Parents of deaf children long remember the way in which they were told of their child’s hearing loss.
“The single most effective predictor of a newly identified child’s success is the meaningful and effective involvement of his or her parents and family.”
How news of deafness is communicated and information is shared can have a significant impact on families in terms of their adjustment to their baby’s diagnosis and affect their engagement and involvement with services.
This unique and highly regarded two-day course led by Gwen Carr, previously NHSP, working with a team of experienced professional actors, is now in its fourteenth year.
Research and evidence informed, it is designed for audiologists, medics and other professionals involved with families at the time of early identification of deafness and the period following.
It is highly interactive and includes guided experiential role play as well as opportunity to hear and discuss real family experiences.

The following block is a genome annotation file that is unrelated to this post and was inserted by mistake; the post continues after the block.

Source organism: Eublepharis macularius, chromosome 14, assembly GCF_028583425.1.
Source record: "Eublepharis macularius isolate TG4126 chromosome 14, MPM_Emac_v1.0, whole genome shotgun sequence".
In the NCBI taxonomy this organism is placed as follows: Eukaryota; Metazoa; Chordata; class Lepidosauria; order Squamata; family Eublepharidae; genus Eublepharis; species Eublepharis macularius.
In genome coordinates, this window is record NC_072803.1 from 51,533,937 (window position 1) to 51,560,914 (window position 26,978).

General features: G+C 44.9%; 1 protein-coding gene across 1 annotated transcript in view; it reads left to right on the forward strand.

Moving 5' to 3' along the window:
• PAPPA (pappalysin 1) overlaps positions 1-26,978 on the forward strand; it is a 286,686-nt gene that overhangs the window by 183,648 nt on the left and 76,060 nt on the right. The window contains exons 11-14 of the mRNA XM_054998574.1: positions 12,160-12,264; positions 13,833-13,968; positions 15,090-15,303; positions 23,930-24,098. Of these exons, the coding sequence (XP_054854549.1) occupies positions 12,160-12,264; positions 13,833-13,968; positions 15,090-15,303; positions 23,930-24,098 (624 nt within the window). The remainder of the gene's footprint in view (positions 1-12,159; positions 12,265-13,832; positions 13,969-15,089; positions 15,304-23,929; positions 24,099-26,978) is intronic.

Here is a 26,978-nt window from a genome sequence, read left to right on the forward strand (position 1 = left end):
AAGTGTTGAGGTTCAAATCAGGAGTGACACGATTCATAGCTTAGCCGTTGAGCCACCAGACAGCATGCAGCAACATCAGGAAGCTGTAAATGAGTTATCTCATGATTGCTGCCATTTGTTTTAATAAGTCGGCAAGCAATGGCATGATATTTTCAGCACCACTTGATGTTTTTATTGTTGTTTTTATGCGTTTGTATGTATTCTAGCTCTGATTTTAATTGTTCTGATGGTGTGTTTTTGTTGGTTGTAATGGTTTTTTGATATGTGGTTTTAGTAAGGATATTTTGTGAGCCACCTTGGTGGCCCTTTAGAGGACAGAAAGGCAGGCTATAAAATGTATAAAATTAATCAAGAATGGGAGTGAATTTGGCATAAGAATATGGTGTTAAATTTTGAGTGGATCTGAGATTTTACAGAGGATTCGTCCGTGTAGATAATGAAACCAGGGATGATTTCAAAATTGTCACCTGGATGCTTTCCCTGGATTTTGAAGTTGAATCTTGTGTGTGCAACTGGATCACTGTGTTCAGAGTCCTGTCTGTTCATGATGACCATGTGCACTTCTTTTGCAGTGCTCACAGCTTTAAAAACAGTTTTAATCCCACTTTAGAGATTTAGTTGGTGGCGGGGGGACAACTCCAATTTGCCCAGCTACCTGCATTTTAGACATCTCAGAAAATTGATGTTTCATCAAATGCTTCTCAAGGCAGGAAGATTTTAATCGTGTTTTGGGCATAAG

By the end of the programme delegates will have:
- An understanding of the importance of effective communication with parents/families of early identified deaf children from an evidence-based prospective.
- An Understanding of the key elements of effective listening and information sharing in clinical encounters
- Had an opportunity to practice skills hands on, in group settings with professional actors with over 10 years’ experience in this specific area of work.
- Heard the experiences of parents and families of the care pathway from screening through to audiological management and early intervention.
- An appreciation of how stress and different emotional states impact affect how people receive and process information.
- An understanding of the varied ways in which parents adjust and adapt to their babies diagnosis.
- Developed and practiced strategies for effective and responsive communication in challenging situations.